All that remains of a broken dream:
Shattered leaves strewn on the ground.
Once so whole, so vibrant, so green,
Faintly glowing without a sound
As darkness surrounds.
Just dead gold and red left on the tracks
And flying by the window in the wind.
Words that say, "No more lookin' back,"
But turn around and it's there again:
A plea to send.
(To read the whole poem, click the tab above called "Seasons of Humility.")
About half of the poem centers on "autumn." In the seasons of humility, autumn is the hardest time to go through. It represents the seasons in our lives when we are desperately clinging to our own way, aching as we refuse to seek God's will and submit to His plan. We have so many selfish desires, and we have so many ideas on what we think would be best for us.
It's also the time in our lives when everything seems to fall apart. Our dreams fall and fade away, and we don't see how we can ever have any hope again. And we stare at those "shattered leaves," unwilling to deal with the heartache of surrendering to God and thereby failing to see the possibility of spring.
We all go through this over and over, as regular and visible as the change in seasons in the world around us. I'm struggling with it even now--that longing to hold onto what I think is the best for me. I was consumed yesterday with thoughts of my future, and at one point last night I decided to look at the "Careers" pages on some Christian publishers websites to see if they had any internship information up yet. And that's when I came across it: a job description that broke my heart. It seemed so perfect--a job as a publicist, coordinating author interviews and blog tours (etc.) and maybe even getting to travel. The job called for those who had certain majors, English being among them.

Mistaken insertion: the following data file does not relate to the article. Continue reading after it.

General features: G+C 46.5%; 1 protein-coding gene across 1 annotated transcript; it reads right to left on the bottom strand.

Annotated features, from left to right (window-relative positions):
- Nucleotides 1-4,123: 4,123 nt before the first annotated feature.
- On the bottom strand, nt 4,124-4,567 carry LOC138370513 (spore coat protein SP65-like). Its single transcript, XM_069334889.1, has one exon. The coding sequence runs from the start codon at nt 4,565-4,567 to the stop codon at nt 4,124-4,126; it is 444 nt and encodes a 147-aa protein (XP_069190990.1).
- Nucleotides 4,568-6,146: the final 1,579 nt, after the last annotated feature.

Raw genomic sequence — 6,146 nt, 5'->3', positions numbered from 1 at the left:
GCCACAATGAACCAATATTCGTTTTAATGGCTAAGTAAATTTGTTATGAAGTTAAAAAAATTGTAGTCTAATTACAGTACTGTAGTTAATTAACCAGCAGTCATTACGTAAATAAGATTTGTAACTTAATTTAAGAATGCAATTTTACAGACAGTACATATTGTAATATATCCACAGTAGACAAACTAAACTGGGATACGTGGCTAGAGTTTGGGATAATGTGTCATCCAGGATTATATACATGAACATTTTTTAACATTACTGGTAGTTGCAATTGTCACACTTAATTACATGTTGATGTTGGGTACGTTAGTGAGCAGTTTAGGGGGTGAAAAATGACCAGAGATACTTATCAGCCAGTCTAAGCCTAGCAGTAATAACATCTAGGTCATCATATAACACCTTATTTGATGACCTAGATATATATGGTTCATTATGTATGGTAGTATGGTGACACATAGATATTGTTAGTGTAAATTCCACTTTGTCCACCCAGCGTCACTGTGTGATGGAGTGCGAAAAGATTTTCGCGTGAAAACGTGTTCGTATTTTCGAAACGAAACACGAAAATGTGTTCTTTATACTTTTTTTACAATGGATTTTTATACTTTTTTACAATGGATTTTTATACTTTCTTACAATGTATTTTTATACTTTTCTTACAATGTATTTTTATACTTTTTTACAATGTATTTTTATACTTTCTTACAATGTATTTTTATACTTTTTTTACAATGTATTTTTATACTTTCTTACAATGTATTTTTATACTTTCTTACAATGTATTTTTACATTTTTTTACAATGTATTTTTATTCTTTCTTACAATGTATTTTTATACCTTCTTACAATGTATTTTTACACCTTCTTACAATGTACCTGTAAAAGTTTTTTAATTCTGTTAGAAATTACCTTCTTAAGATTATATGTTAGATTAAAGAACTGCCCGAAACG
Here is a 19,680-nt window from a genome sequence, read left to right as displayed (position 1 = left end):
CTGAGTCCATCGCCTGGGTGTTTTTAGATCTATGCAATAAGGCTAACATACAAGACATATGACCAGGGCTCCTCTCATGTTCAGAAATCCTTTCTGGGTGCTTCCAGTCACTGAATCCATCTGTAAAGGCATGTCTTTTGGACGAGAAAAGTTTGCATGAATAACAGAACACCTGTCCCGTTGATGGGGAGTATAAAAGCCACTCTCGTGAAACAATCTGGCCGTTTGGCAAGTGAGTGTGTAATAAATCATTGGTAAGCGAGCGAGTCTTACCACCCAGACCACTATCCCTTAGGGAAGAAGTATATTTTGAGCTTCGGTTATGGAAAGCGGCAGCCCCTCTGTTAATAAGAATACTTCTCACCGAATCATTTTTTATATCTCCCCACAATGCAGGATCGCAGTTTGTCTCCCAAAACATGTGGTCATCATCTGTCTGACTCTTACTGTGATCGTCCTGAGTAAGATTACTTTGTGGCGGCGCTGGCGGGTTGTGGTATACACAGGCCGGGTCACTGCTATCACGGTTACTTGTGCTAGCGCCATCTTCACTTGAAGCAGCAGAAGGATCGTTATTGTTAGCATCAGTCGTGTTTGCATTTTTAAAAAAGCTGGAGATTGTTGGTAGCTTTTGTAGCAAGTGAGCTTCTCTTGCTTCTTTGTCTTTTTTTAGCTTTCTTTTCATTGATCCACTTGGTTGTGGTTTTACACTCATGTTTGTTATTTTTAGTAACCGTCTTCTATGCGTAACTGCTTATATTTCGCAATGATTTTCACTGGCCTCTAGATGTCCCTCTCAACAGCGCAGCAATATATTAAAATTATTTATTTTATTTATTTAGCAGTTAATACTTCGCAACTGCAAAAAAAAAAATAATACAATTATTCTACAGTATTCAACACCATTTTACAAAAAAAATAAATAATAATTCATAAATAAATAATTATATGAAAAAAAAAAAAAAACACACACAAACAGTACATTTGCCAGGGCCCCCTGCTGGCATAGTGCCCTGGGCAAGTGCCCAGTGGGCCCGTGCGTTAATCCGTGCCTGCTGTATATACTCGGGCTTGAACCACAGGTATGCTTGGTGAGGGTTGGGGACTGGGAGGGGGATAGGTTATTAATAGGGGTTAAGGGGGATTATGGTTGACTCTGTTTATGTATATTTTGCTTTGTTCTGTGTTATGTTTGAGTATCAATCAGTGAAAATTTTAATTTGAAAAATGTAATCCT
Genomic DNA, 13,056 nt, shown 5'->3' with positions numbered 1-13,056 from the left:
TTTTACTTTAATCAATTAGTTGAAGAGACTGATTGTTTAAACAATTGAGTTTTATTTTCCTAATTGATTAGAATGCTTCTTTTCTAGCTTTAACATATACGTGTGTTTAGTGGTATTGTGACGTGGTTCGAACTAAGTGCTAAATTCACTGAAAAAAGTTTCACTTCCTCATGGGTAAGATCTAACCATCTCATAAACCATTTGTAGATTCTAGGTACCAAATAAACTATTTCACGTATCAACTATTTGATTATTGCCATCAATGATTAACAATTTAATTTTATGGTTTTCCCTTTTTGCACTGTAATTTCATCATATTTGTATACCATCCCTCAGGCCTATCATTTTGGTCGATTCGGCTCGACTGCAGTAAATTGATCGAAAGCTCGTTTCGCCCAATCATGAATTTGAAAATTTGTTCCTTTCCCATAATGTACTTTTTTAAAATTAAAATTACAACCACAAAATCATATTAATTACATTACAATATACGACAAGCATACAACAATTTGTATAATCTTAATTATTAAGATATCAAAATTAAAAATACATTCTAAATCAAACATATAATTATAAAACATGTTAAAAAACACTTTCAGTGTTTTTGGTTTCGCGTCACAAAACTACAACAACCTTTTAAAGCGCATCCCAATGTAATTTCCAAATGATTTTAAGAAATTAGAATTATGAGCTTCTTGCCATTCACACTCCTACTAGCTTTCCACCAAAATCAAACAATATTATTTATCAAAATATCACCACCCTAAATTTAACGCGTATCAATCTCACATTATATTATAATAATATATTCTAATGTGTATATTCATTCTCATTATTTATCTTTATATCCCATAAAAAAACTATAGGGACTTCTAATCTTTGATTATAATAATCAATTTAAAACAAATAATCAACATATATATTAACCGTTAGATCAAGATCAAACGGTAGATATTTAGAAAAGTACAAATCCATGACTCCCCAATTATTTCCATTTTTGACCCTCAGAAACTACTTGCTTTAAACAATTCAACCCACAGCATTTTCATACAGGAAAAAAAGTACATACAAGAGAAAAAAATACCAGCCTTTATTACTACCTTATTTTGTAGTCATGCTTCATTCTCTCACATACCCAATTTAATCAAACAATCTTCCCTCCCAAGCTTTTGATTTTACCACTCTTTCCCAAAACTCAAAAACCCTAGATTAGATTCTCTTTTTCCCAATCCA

I cried because I knew that I still had another two years or more of schooling, and that job most likely wouldn't still be open by the time I was ready. I was already really emotional yesterday, and that revelation was the last straw. I'm so, so thankful that I was able to call my mom. She told me she would pray for me, and she reminded me that I would be able to do whatever it was God wanted me to do. And she urged me to pray. What a comfort! I cried and poured out my heart, and I was reminded that the Lord does indeed have a plan for my life. I can see only bits and pieces right now, as my passions are being revealed like different artifacts at an archaeological dig--not all at once, but slowly being unearthed and coming together.